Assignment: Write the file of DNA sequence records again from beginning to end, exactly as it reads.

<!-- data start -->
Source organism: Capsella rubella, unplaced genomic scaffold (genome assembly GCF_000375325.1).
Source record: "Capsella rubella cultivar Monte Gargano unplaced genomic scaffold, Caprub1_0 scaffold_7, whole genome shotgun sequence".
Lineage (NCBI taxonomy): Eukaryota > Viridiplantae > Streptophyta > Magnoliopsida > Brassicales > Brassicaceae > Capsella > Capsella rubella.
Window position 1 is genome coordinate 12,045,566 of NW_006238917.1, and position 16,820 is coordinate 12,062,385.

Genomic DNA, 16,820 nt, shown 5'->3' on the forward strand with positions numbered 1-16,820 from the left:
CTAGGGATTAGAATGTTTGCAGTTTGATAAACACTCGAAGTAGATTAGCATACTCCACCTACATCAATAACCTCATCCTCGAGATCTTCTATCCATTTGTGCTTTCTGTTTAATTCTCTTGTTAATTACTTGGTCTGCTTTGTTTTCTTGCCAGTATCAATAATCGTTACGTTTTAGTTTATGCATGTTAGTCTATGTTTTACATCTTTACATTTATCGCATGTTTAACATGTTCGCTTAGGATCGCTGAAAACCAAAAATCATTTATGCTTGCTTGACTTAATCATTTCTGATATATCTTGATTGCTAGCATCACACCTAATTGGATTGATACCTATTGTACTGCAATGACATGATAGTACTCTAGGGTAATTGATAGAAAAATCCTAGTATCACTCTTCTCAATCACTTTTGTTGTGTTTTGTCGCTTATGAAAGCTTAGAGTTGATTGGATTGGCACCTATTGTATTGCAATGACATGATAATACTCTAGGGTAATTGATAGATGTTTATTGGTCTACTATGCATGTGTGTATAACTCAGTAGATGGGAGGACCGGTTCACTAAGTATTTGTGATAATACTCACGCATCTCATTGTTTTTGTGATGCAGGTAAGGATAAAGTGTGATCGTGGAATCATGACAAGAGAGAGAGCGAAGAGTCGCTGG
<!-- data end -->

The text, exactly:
Source organism: Capsella rubella, unplaced genomic scaffold (genome assembly GCF_000375325.1).
Source record: "Capsella rubella cultivar Monte Gargano unplaced genomic scaffold, Caprub1_0 scaffold_7, whole genome shotgun sequence".
Lineage (NCBI taxonomy): Eukaryota > Viridiplantae > Streptophyta > Magnoliopsida > Brassicales > Brassicaceae > Capsella > Capsella rubella.
Window position 1 is genome coordinate 12,045,566 of NW_006238917.1, and position 16,820 is coordinate 12,062,385.

Genomic DNA, 16,820 nt, shown 5'->3' on the forward strand with positions numbered 1-16,820 from the left:
CTAGGGATTAGAATGTTTGCAGTTTGATAAACACTCGAAGTAGATTAGCATACTCCACCTACATCAATAACCTCATCCTCGAGATCTTCTATCCATTTGTGCTTTCTGTTTAATTCTCTTGTTAATTACTTGGTCTGCTTTGTTTTCTTGCCAGTATCAATAATCGTTACGTTTTAGTTTATGCATGTTAGTCTATGTTTTACATCTTTACATTTATCGCATGTTTAACATGTTCGCTTAGGATCGCTGAAAACCAAAAATCATTTATGCTTGCTTGACTTAATCATTTCTGATATATCTTGATTGCTAGCATCACACCTAATTGGATTGATACCTATTGTACTGCAATGACATGATAGTACTCTAGGGTAATTGATAGAAAAATCCTAGTATCACTCTTCTCAATCACTTTTGTTGTGTTTTGTCGCTTATGAAAGCTTAGAGTTGATTGGATTGGCACCTATTGTATTGCAATGACATGATAATACTCTAGGGTAATTGATAGATGTTTATTGGTCTACTATGCATGTGTGTATAACTCAGTAGATGGGAGGACCGGTTCACTAAGTATTTGTGATAATACTCACGCATCTCATTGTTTTTGTGATGCAGGTAAGGATAAAGTGTGATCGTGGAATCATGACAAGAGAGAGAGCGAAGAGTCGCTGG